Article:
• Always keep your devices with you. Carry them on the plane, train or bus, and keep them nearby, within your sight. Avoid putting devices underneath the seat or in the front pocket of your seat. Devices can easily become lost, stolen, or tampered with. If you become separated from your equipment, there is a possibility that it has been compromised. If your equipment is confiscated or inspected by any foreign authority, then it should be considered compromised. 
  • Disable auto-join Wi-Fi. Shut off the auto-join Wi-Fi function. 
  • Be careful when using public wireless networks or Wi-Fi hotspots; they’re not secure, so anyone could potentially see what you’re doing on your computer or mobile device while you’re connected. If traveling to countries outside the U.S. and Europe, you should presume that the network itself is not secure. If you need Internet access, make sure you know who the reputable carriers are and only connect to them. 
  • Use Virtual Private Network (VPN) software to secure your Wi-Fi network connection (encrypted). Note that some countries disallow the use of VPNs.

While you're there

  • Connect to the Internet securely. The above advice about avoiding public Wi-Fi, using the campus VPN, and considering networks as unsecure in general also apply after you arrive. 
  • Physically protect yourself, your devices, and any identification documents. Always keep your devices with you during your travels. Do not assume they will be safe in your hotel room or in a hotel safe. 
  • Do not plug in untrusted accessories. Accessories that come from questionable or unknown sources can be infected with malware intended to steal your information. Avoid plugging in any untrusted accessories (flash drive, charging cable/station/port, SD card, power stick, etc.) to your device. Try to bring all necessary accessories with you, but if you must purchase something abroad, make sure it is from a reputable source. 
  • Never log into anything when using public computers. They may be loaded with keyloggers and malware. If you use a device belonging to other travelers, colleagues, or friends, do not log in to email or sensitive accounts.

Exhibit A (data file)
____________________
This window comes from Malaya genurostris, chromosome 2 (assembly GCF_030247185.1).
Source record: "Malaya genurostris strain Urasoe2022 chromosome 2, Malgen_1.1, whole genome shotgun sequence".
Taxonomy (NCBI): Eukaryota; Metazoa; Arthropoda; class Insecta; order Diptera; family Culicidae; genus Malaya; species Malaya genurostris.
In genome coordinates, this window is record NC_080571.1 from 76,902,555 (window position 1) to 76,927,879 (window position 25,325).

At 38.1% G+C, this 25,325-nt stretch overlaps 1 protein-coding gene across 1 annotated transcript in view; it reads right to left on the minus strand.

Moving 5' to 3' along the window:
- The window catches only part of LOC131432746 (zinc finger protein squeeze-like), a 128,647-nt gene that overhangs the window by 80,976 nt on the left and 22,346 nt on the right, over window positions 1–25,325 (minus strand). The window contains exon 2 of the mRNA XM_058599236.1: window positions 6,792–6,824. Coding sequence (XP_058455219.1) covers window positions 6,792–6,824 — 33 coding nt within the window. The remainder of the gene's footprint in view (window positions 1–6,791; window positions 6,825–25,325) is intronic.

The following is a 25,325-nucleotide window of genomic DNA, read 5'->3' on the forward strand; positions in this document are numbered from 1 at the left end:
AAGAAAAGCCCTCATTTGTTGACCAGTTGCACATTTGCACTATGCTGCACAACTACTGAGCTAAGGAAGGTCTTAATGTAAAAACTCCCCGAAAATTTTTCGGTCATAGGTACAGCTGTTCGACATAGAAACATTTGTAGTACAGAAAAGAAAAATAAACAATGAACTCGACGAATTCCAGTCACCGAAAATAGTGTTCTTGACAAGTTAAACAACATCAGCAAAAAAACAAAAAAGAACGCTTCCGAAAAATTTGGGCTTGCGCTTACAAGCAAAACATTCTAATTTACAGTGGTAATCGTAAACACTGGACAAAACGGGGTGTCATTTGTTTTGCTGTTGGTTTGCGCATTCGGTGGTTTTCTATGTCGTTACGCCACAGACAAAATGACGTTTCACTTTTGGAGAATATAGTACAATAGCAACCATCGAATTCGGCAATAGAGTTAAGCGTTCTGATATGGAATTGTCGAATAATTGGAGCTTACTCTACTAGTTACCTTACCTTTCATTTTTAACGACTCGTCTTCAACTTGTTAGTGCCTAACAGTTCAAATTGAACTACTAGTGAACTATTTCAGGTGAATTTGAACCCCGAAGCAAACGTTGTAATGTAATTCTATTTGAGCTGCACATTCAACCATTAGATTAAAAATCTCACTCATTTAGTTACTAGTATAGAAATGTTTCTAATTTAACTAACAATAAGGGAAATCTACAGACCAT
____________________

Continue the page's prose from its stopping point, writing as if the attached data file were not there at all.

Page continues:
• Disable Wi-Fi and Bluetooth when not in use. This protects you from harmful connections and some types of tracking technology. 
  • Wait to post about your trip on social media until you return home. 

When you return

  • Change all passwords you may have used abroad. Regardless of whether you used them on your device or a public computer, they may be compromised. 
  • Run full antivirus scans on your devices. 
  • Check your statements. If you used a credit or debit card while traveling, check your monthly statements for any discrepancies for at least one year after you return. 
  • Delete unneeded apps. If you downloaded any apps specifically for your trip and no longer need them, be sure to delete them and the associated data. 

If you had a loaner device, don’t connect it to the network when you get home. Return the device immediately to your IT support staff so they can help you access it safely. 


Requirements for travelers to high-risk destinations

Special consideration and preparation should be made when traveling to High-Risk destinations. Below are the recommendations: 

Traveling with Mobile Devices (Laptops, Tablets and Smartphones) 

  • We strongly recommend leaving your current devices here and traveling with a DU Travel kit. You can borrow a kit by requesting one from the [IT Help Center]. The Travel Kit is DU-loaner laptop or iPad and will allow you to manage email, view your calendar, run presentations, edit documents, and access DU-sanctioned websites. The devices are set up specifically for one-time use and wiped back to factory settings when you return.